Feds stimulating research at Minnesota schoolsby Tim Post, Minnesota Public Radio
St. Paul, Minn. — Nothing excites a scientist like the prospect of starting new research or buying that high-tech equipment they've always wanted.
If ever there was a time for scientists to feel giddy, it's now. Federal stimulus money for research has started rolling into Minnesota colleges.
The $800 billion federal stimulus bill set aside $21.5 billion for scientific research.
So far, Minnesota universities, both public and private, have been awarded more than $125 million in grants to fund research.
David Murr, an associate professor of physics at Augsburg College, is one of the beneficiaries. Murr is studying how the upper layers of the atmosphere interact with the earth's magnetic field and the sun.
He monitors signals from satellites orbiting the earth, the same satellites GPS navigation systems in cars rely on.
"We can extract from the GPS signal how many electrons are in that layer and how electrically conducting it is," explained Murr. He hopes his research broadens the understanding of electrical currents in the atmosphere, which can play havoc with power grids and satellite transmissions.
Two National Science Foundation grants totaling $750,000 mean Murr can buy more receivers and antennas. He's planning on installing them above the Arctic Circle and in Antarctica.
Stimulus funding for research is also making its way to Minnesota State University at Mankato.
The college just received a $227,000 National Science Foundation grant.
Steven Losh, an associate professor of geology at MSU-Mankato, is excited to use the money to replace the college's 30-year-old X-ray diffractometer with a shiny new model.
Losh said a diffractometer can be used to determine the atomic make-up of just about anything by zapping it with X-rays.
"Then it measures the amount by which those X-rays are bent by interacting with atoms in the sample," he said. "You can obtain a three-dimensional image by a lot of numerical processing of the atomic arrangement within that sample."
Losh said the new diffractometer will be delivered in the spring. It will be used by professors and students in several different fields of study.
By far, the most stimulus money for research in the state has gone to the University of Minnesota. The U of M's Twin Cities, Morris and Duluth campuses have received 226 grants worth $122 million.
The biggest single grant is from the U.S. Department of Energy. Its worth $40 million, and the money will be used to complete construction of a $250-million laboratory in northern Minnesota set up to study neutrinos; particles scientists consider the fundamental building blocks of matter.
The $40-million grant will be used to pay construction workers building the underground lab, and dozens of students developing the equipment, said Marvin Marshak, a physics professor at the university.
More importantly, the stimulus grant helps the U lay ground work for future scientific discoveries, Marshak says.
"We're also contributing to infrastructure," Marshak said. "Not visible infrastructure like a road project, but the infrastructure of knowledge."
Economist Peter Morici doesn't dispute that infrastructure is being built. But the professor at the University of Maryland's Smith Business School doesn't think federal stimulus dollars should be used to fund college research across the country.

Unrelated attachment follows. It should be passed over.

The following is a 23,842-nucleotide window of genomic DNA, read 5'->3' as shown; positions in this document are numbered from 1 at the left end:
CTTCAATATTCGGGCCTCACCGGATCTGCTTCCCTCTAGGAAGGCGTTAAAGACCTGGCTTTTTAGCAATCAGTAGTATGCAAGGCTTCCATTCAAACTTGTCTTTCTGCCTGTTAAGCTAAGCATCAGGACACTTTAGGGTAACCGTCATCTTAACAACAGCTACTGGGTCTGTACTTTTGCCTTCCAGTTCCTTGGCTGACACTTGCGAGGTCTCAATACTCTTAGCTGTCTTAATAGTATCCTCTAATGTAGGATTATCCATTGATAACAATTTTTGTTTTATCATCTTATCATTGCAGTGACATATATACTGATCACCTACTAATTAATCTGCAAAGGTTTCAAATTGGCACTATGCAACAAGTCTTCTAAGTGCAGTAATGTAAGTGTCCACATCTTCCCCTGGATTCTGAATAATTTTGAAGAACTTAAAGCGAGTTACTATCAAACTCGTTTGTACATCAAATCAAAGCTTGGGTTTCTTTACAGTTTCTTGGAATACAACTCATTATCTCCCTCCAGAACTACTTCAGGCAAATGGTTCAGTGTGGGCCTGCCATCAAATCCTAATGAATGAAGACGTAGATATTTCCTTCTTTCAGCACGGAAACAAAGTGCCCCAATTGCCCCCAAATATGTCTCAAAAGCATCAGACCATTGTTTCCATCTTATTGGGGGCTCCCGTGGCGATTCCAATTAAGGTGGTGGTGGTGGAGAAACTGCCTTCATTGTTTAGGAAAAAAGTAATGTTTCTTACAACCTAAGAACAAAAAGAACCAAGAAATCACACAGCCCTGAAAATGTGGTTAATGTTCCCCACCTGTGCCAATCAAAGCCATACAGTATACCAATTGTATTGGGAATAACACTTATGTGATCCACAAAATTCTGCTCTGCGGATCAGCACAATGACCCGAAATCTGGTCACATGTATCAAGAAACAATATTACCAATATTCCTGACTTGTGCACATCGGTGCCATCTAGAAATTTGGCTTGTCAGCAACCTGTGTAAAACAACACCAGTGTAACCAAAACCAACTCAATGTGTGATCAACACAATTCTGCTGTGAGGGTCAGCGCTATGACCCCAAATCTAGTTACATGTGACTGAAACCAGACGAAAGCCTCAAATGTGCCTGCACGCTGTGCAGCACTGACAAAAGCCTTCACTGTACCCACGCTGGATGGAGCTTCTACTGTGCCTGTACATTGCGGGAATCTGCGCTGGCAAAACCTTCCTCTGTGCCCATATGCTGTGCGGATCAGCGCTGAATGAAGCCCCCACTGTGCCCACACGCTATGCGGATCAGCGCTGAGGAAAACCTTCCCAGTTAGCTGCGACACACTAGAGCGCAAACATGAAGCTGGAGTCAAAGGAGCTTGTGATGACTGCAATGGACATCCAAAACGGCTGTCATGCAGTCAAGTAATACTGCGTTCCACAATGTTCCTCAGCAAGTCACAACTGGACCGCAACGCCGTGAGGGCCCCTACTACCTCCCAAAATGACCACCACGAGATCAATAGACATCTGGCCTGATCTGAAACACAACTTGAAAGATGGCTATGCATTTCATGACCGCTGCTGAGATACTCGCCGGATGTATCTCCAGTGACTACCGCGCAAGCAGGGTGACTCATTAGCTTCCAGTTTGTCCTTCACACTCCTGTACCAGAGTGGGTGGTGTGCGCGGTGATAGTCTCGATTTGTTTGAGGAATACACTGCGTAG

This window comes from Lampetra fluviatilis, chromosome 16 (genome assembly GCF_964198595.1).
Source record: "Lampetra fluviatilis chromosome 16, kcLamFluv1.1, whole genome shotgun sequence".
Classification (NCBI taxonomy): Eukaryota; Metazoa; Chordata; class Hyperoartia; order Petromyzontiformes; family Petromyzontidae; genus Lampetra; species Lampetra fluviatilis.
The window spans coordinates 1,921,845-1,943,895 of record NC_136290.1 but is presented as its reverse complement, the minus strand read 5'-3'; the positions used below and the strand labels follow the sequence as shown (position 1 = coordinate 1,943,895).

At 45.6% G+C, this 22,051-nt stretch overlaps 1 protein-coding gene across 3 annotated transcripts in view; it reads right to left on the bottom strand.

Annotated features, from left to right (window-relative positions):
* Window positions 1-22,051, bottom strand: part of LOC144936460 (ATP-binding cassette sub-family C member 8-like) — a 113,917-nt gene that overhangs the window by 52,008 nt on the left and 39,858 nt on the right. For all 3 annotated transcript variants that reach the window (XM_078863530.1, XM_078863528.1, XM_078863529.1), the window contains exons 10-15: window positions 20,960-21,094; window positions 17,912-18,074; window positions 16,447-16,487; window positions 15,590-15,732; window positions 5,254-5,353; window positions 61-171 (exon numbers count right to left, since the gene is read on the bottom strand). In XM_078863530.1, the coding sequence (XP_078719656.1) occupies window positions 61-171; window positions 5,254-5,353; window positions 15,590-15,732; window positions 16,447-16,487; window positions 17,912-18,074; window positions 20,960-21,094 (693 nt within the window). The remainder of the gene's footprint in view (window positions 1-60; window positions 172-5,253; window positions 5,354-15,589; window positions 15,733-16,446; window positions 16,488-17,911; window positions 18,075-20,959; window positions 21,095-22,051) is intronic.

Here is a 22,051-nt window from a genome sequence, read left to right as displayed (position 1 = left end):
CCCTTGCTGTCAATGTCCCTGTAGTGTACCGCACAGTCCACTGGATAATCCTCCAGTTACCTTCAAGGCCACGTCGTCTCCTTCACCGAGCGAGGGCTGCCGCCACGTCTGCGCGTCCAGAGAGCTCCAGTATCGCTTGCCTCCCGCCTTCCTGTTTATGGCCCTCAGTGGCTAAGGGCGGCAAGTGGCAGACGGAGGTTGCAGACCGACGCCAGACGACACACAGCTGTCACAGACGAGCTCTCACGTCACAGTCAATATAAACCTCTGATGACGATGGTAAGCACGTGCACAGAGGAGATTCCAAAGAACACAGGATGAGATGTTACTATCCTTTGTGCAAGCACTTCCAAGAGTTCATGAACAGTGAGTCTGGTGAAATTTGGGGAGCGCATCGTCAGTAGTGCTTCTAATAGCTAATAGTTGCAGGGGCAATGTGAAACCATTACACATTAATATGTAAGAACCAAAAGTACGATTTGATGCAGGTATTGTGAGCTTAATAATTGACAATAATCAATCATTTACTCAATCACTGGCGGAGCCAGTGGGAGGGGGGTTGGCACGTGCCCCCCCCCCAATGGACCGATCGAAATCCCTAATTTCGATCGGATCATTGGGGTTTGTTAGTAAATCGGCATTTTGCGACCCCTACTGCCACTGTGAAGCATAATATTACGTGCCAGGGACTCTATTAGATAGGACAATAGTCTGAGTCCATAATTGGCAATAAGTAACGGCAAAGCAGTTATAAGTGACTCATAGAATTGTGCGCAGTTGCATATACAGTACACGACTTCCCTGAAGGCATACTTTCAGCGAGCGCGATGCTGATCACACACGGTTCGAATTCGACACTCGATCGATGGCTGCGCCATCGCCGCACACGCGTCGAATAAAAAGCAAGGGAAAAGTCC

"If the purpose of the stimulus package was to get people back to work, then giving it to professors was not the answer," Morici said.
Minnesota professors on the receiving end of stimulus grants say funding research may not put as many people to work as, say, a road construction project. But University of Minnesota Mankato's Steven Losh said it's important to consider long term investments as stimulus too.
"Getting students to get their hands on instruments and analyzing materials and interpreting the data and using that trains them to think better as scientists," he said. "That's something that we really need in our society."
Losh said using stimulus money for research now, will help the country stay competitive economically in the future.
Some other research grants going to Minnesota schools include:
- Macalester College, St. Paul - $351,668: The college will use the grant to buy a variable pressure sample chamber scanning electron microscope. Researchers and students in the college's departments of geology, biology, physics and environmental studies will use the microscope. The college says students trained in modern microscopy research are better prepared for the technical job market.
- University of Minnesota, Twin Cities - $34,000,000: Several stimulus grants have been awarded to scientists, physicians, and research centers at the at the U of M's Academic Health Center. The funding will be used to hire staff, pay for travel and buy equipment. University of Minnesota officials say the funding will accelerate their research to advance science and improve health.
- St. Catherine University, St. Paul - $161,064: The school will use the award to acquire a suite of instrumentation for analysis of the nutrient content of soil, plant tissue, and water samples. Students and professors will use the equipment to research the relationship between plant-soil and community interactions in ecosystems.
- University of Minnesota, Duluth - $124,988: Researchers at UMD will use the grant to fund research into using carbon nanotubes embedded in concrete to monitor road stress. The carbon nanotubes are less than a millionth the size of a human hair, and could potentially be used to monitor traffic or detect concrete cracking and other mechanical stress.
- Morning Edition, 11/20/2009, 6:50 a.m.